Our volunteer Advocacy Committee includes parents of young children, teens, and adults with autism, as well as self-advocates. The committee provides input on the needs of the autism community in Texas, and helps to guide the Autism Society of Texas’ legislative priorities.
Ameen is the moderator of the San Antonio Adults with Asperger’s Syndrome Support Group that meets on the 1st Sunday of each month at the San Antonio Clubhouse. He has been on the Autism Society of Texas DreamWeek panel for the last two years (2017 & 2018) to share the experiences he faced and how he overcame adversity. He was diagnosed with Asperger’s in March of 2012. Through his association with the Order of Alhambra, he has given back time and treasure to help children and adults on the spectrum who continue to struggle in the face of these challenges.
Jacquie is Director of Advocacy & Outreach at the Autism Society of Texas and the staff liaison for this volunteer committee. She serves on the Autism Society of America’s Public Policy Advocacy Committee and is on the steering committee for Texans For Special Education Reform. She is also in the 2018-19 class of Texas Partners in Policymaking. Jacquie has two family members with autism and is honored to advocate for the needs of autistic children and adults.
Irma has been a caregiver for her youngest son Steven for over 30 years, whom was diagnosed with Autism and Down Syndrome at an early age. She has been recognized by advocacy organizations such as the Gordon Hartman Foundation, Molina Healthcare and the Autism Society of America for giving back to the greater community with valuable resources and parent knowledge. Eva’s Heroes calls her a “super-mom” for her volunteerism. She continues to serve as co-chair to the Planning Network Advisory Committee, resource consultant for Texas Parent to Parent, and serves on the committee for Autism Lifeline Links Public Policy, featured in a December 2018 interview with the San Antonio Express-News.
Maverick Crawford III
Maverick Crawford III is a recent graduate of the University of Texas at San Antonio and is currently a graduate student. He is in the 2018-2019 Texas Partners in Policymaking class and is employed as both a federal agent with the US Courthouse and a volunteer advocate with Texas Disability Rights. He is a humble and ambitious individual diagnosed with autism and is a dedicated advocate for those with autism and their families.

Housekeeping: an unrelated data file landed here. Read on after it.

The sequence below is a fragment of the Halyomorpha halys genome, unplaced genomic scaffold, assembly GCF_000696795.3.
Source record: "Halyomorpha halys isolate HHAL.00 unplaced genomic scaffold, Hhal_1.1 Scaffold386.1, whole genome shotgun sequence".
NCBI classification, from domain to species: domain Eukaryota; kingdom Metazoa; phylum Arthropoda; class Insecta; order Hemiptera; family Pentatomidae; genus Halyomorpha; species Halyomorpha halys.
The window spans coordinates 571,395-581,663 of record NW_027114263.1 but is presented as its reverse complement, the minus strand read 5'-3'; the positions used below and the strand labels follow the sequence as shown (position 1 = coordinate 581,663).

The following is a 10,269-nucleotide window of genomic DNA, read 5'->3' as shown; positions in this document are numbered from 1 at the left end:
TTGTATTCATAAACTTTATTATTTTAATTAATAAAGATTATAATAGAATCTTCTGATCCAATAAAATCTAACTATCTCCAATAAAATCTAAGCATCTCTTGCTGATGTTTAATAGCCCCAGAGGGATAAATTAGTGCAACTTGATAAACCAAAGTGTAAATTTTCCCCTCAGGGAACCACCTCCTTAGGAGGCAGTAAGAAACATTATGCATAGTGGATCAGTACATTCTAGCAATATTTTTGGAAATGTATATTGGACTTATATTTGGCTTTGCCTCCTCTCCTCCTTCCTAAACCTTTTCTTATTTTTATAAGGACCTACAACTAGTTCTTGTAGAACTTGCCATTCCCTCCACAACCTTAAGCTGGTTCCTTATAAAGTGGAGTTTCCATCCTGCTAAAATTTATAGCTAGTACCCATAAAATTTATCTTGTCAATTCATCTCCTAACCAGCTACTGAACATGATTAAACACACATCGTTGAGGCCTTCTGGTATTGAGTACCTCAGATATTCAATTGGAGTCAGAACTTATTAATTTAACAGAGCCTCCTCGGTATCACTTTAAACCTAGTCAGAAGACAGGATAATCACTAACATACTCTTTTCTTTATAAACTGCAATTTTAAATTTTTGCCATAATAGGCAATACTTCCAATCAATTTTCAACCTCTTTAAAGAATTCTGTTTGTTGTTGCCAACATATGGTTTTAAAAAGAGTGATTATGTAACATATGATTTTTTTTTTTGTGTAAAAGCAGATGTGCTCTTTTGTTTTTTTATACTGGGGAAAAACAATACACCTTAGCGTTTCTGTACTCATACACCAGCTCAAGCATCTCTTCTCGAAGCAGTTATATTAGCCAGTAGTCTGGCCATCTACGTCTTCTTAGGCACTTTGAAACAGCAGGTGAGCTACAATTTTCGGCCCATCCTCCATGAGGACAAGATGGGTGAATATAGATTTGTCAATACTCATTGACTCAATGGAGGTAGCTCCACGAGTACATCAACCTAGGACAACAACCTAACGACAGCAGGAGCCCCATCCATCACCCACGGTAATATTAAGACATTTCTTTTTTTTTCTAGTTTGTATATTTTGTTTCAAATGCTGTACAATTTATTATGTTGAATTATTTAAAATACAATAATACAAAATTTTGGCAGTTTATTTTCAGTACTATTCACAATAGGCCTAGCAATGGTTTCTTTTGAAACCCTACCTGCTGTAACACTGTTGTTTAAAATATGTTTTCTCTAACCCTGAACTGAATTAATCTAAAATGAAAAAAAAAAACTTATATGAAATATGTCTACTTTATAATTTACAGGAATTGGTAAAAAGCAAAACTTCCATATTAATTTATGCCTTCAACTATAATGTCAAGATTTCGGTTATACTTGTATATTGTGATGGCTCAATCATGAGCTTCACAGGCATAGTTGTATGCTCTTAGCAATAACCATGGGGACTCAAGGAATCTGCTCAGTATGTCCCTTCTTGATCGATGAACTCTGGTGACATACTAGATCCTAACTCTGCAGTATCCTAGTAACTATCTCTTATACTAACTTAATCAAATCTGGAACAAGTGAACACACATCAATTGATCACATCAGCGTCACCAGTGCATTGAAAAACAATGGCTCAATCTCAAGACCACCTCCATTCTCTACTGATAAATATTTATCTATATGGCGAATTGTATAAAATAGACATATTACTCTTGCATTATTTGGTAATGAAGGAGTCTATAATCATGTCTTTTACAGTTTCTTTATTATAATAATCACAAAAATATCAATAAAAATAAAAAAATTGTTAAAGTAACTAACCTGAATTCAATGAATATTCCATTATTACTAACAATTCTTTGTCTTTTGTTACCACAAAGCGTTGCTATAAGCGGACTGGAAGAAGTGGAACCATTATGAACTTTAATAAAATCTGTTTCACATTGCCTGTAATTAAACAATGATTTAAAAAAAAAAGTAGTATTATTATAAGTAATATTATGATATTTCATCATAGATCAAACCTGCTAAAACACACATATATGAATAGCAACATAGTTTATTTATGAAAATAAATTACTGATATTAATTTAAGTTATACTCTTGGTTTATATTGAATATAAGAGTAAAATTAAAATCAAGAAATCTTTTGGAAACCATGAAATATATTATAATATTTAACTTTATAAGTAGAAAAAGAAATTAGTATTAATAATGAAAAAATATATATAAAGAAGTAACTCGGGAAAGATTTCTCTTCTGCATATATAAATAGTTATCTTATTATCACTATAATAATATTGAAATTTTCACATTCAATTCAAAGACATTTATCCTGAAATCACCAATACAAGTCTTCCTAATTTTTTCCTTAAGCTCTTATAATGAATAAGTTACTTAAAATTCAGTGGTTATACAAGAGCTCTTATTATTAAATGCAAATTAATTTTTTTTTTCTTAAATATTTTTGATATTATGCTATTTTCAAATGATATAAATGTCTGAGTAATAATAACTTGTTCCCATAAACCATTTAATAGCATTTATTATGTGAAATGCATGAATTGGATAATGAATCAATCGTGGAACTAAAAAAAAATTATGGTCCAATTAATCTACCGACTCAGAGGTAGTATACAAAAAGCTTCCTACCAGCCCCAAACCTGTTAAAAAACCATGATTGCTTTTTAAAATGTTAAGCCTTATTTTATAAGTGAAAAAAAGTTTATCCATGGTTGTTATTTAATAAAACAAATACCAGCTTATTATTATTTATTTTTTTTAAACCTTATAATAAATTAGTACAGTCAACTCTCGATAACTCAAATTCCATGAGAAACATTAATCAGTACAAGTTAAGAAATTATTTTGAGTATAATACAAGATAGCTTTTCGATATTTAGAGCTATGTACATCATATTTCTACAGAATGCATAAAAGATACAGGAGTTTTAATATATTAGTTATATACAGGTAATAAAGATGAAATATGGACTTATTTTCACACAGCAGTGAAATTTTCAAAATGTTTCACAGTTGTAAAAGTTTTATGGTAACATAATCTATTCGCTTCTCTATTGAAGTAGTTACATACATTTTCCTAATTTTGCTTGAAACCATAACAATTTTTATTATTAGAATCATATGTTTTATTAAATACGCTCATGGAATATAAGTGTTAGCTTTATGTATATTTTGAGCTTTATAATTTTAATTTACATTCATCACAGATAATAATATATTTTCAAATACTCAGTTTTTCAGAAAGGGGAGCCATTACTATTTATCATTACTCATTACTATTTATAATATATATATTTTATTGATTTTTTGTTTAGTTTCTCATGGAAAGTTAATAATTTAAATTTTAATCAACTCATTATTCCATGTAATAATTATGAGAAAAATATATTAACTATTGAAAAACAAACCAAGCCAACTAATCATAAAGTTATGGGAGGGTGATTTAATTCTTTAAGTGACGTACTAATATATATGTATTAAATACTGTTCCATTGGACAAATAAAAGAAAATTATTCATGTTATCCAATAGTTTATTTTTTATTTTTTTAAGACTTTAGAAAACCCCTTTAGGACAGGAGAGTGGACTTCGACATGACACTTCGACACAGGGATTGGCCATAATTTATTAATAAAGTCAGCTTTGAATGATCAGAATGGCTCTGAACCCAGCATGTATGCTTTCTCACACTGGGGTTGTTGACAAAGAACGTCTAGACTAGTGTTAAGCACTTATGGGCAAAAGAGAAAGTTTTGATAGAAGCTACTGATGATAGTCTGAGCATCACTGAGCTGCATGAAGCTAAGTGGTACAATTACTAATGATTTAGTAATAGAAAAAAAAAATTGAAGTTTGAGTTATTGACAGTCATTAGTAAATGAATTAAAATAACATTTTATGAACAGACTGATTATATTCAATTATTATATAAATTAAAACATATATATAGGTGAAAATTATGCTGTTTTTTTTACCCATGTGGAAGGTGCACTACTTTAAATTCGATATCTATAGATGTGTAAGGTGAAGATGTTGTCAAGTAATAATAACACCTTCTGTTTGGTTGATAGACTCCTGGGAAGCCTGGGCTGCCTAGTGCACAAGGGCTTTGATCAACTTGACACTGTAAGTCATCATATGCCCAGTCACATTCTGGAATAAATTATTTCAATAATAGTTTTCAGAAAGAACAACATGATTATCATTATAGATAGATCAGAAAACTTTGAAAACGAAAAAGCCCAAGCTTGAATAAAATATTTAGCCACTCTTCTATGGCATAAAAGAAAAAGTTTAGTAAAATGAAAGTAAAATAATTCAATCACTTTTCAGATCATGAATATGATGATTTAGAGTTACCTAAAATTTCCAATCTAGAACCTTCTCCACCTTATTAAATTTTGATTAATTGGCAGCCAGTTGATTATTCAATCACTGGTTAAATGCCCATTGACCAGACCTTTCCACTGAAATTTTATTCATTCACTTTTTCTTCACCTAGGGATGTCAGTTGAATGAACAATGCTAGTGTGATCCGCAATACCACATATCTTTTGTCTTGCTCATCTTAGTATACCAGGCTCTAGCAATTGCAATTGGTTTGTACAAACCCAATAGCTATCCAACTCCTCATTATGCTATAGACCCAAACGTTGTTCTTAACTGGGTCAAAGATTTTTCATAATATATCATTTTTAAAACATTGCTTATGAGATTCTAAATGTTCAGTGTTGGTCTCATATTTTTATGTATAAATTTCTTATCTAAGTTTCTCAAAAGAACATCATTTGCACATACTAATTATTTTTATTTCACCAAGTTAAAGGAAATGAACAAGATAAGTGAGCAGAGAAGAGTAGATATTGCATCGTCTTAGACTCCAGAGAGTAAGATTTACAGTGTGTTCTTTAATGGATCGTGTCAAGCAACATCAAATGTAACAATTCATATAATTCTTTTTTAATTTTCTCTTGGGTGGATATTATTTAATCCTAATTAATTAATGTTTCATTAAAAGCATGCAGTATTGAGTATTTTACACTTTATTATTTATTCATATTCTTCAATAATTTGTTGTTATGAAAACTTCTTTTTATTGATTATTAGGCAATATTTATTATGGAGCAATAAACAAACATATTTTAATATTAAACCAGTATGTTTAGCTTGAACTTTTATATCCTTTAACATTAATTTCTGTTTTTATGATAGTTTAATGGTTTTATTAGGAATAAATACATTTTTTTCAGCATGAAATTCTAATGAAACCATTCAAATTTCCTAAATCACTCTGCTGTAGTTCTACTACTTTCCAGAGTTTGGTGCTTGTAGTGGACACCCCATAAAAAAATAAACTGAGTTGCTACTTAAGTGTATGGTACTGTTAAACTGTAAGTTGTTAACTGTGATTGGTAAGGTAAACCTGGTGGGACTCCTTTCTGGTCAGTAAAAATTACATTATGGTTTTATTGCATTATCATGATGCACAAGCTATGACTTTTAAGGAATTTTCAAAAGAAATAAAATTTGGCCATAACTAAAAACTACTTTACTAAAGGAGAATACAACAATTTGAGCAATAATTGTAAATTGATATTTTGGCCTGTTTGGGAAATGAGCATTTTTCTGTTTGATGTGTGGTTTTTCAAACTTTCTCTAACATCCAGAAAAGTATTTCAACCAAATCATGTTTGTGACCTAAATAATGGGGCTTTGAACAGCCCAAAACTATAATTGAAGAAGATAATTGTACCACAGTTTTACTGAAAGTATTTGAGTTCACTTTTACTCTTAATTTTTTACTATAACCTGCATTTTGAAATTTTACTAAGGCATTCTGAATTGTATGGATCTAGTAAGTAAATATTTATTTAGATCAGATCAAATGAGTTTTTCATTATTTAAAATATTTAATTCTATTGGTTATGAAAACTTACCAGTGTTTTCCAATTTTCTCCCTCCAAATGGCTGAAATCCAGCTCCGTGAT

Gloria dela Garza-Rankin
Gloria is a special education advocate, disability rights advocate, and an active community volunteer. As a Texas Partners in Policymaking graduate (2017-18) and mother to two boys with autism, she advocates at the local, state and federal levels. Gloria encourages our legislators to support policies that allow those who are differently abled to have what they need to reach their full potential in life.
Ann Hart is a board member of the Autism Society of Texas and also a member of the Texas Autism Council. She has been involved in autism advocacy at some level for almost 30 years. In 2015 Ann was named Autism Society of America’s National Volunteer of the Year. Ann and her husband, Dave have a 33-year-old son with autism as well as an adult son and an adult daughter who are not disabled.
Bianca is a Licensed Master Social Worker (LMSW) and the Vice President of Legislative Affairs for the Autism Society of Texas. A passionate human rights advocate and activist, she is the single parent of a son on the autism spectrum and is on the Board of Directors for the Autism Society of Texas. She graduated with honors from the University of Texas at San Antonio with a Master of Social Work degree in August of 2016, and received her Bachelor of Social Work degree from Our Lady of the Lake University in 2013. Bianca has written several articles on the topics of autism spectrum disorder and child care. Her work has appeared in the San Antonio Express News, the Rivard Report, the Houston Chronicle, and the Texas Tribune. She is in the 2018-2019 Texas Partners in Policymaking class and is also currently working on her clinical license to become a Licensed Clinical Social Worker (LCSW).
After years of testing and receiving a variety of mental and behavioral health services throughout my childhood, Sal became fascinated with psychology and with the idea of helping people like him who didn’t quite fit the mold. Once Sal earned his undergraduate degree in psychology from Stony Brook University, he moved on to study applied behavior analysis (ABA) in graduate school. It was during this time that he finally learned (25 years after his initial misdiagnosis) that he’s autistic. The revelation helped to direct his passion for helping others into doing everything he can for his community; especially if it means being able to help the next generation of kids on the spectrum. In addition to working as a pediatric behavior therapist while in the final stages of earning a graduate degree in ABA, he is also an administrator for an online support group for autistic adults. He also proudly serves on the Autism Society of Texas Board of Directors, and on the Autistic Adult Advisory Panel as liaison to the Board of Directors. It is his hope that sharing the panel’s insights into the neurodivergent point of view will aid the Autism Society of Texas in their endeavor to best serve the autistic community.